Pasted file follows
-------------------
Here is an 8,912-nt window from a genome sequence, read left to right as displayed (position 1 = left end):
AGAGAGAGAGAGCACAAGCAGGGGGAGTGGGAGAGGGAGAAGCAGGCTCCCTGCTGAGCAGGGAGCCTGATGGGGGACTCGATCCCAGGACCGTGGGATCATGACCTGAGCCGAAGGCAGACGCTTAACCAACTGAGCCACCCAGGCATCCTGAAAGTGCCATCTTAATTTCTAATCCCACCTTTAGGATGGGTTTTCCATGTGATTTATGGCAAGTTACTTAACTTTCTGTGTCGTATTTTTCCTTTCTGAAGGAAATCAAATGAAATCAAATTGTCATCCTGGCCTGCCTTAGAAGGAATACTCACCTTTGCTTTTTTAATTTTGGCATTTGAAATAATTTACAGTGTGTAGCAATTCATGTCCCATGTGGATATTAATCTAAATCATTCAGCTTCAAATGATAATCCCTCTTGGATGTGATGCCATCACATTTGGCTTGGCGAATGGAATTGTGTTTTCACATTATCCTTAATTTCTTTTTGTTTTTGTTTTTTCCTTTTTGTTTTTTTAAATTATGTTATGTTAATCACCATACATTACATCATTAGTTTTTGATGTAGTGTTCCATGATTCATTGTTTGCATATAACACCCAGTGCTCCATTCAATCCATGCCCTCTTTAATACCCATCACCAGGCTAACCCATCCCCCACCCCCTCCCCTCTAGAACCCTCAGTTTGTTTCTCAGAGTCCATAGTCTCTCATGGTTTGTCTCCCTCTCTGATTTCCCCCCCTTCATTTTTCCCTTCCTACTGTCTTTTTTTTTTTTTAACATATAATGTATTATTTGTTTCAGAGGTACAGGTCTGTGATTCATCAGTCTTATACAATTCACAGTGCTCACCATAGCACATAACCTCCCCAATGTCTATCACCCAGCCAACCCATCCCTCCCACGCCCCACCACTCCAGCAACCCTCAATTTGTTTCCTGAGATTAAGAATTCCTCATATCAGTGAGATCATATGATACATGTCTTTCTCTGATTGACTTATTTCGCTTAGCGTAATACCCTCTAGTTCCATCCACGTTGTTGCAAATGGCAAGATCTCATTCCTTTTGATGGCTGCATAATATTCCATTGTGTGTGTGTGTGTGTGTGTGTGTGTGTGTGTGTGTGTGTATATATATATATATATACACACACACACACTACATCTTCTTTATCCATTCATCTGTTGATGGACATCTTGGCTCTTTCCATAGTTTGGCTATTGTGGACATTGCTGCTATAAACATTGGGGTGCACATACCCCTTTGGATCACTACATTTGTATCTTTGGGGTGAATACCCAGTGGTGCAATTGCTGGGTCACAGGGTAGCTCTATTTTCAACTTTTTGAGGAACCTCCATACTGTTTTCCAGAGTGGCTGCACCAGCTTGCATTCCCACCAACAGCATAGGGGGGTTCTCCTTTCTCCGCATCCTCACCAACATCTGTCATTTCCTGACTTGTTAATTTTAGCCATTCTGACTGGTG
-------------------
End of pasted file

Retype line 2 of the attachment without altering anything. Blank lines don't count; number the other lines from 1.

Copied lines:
AGAGAGAGAGAGCACAAGCAGGGGGAGTGGGAGAGGGAGAAGCAGGCTCCCTGCTGAGCAGGGAGCCTGATGGGGGACTCGATCCCAGGACCGTGGGATCATGACCTGAGCCGAAGGCAGACGCTTAACCAACTGAGCCACCCAGGCATCCTGAAAGTGCCATCTTAATTTCTAATCCCACCTTTAGGATGGGTTTTCCATGTGATTTATGGCAAGTTACTTAACTTTCTGTGTCGTATTTTTCCTTTCTGAAGGAAATCAAATGAAATCAAATTGTCATCCTGGCCTGCCTTAGAAGGAATACTCACCTTTGCTTTTTTAATTTTGGCATTTGAAATAATTTACAGTGTGTAGCAATTCATGTCCCATGTGGATATTAATCTAAATCATTCAGCTTCAAATGATAATCCCTCTTGGATGTGATGCCATCACATTTGGCTTGGCGAATGGAATTGTGTTTTCACATTATCCTTAATTTCTTTTTGTTTTTGTTTTTTCCTTTTTGTTTTTTTAAATTATGTTATGTTAATCACCATACATTACATCATTAGTTTTTGATGTAGTGTTCCATGATTCATTGTTTGCATATAACACCCAGTGCTCCATTCAATCCATGCCCTCTTTAATACCCATCACCAGGCTAACCCATCCCCCACCCCCTCCCCTCTAGAACCCTCAGTTTGTTTCTCAGAGTCCATAGTCTCTCATGGTTTGTCTCCCTCTCTGATTTCCCCCCCTTCATTTTTCCCTTCCTACTGTCTTTTTTTTTTTTTAACATATAATGTATTATTTGTTTCAGAGGTACAGGTCTGTGATTCATCAGTCTTATACAATTCACAGTGCTCACCATAGCACATAACCTCCCCAATGTCTATCACCCAGCCAACCCATCCCTCCCACGCCCCACCACTCCAGCAACCCTCAATTTGTTTCCTGAGATTAAGAATTCCTCATATCAGTGAGATCATATGATACATGTCTTTCTCTGATTGACTTATTTCGCTTAGCGTAATACCCTCTAGTTCCATCCACGTTGTTGCAAATGGCAAGATCTCATTCCTTTTGATGGCTGCATAATATTCCATTGTGTGTGTGTGTGTGTGTGTGTGTGTGTGTGTGTGTGTGTATATATATATATATATACACACACACACACTACATCTTCTTTATCCATTCATCTGTTGATGGACATCTTGGCTCTTTCCATAGTTTGGCTATTGTGGACATTGCTGCTATAAACATTGGGGTGCACATACCCCTTTGGATCACTACATTTGTATCTTTGGGGTGAATACCCAGTGGTGCAATTGCTGGGTCACAGGGTAGCTCTATTTTCAACTTTTTGAGGAACCTCCATACTGTTTTCCAGAGTGGCTGCACCAGCTTGCATTCCCACCAACAGCATAGGGGGGTTCTCCTTTCTCCGCATCCTCACCAACATCTGTCATTTCCTGACTTGTTAATTTTAGCCATTCTGACTGGTG